Monday, 1 January 2018

Wish Upon a Moon

Exomoon or not? An artist’s impression of the MOA-2011-BLG-262 system. Image courtesy of NASA/JPL-Caltech.

Joel Kontinen

The Moon is one of the things that make Earth a privileged planet. Writing in Nature, Robin Canup states:

The Moon is large enough to stabilize our planet's rotation, holding Earth's polar axis steady to within a few degrees. Without it, the current Earth's tilt would vary chaotically by tens of degrees.

The Moon’s size and distance from Earth determine how big tides we have. Without tides marine life would sooner or later come to an end, and our planet could turn into Mars’ twin.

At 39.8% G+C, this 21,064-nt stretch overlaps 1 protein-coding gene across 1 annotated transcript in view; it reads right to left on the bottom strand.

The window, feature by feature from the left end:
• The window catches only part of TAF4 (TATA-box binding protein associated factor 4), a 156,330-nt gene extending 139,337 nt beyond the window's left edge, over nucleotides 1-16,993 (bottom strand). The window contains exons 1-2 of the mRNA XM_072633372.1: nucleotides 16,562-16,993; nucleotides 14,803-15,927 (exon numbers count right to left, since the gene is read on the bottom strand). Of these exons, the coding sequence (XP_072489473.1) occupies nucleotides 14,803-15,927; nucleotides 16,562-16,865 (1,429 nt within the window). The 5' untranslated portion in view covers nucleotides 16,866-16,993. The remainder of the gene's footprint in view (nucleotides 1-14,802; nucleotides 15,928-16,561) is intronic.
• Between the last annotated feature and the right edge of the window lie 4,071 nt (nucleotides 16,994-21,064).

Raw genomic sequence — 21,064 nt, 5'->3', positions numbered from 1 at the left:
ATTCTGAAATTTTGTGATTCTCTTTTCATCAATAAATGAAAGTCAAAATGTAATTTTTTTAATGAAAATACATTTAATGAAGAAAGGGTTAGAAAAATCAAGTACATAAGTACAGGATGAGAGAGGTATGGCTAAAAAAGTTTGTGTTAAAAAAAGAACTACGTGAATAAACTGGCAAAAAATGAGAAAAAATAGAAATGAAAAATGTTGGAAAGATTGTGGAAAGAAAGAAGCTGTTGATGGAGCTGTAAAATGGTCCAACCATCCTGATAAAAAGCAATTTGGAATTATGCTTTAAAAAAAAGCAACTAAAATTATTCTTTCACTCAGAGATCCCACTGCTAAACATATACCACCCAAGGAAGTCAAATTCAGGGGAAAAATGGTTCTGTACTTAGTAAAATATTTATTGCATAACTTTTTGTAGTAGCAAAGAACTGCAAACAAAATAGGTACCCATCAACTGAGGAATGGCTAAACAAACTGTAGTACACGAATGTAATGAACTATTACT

In other words, the Moon looks designed to maintain life on Earth.

The origin of the Moon is a naturalistic dilemma.

New Scientist reports on a naturalistic scenario that has exomoons wandering all over the universe.

There is scant evidence for the existence of even a single exomoon, but why would they let facts spoil a good naturalistic hypothesis?


Canup, Robin. 2013. Planetary science: Lunar conspiracies. Nature 504, 27–29 (4 December).

Wenz, John. 2017The universe may be full of ex-moons flung from their homeworlds New Scientist (26 December).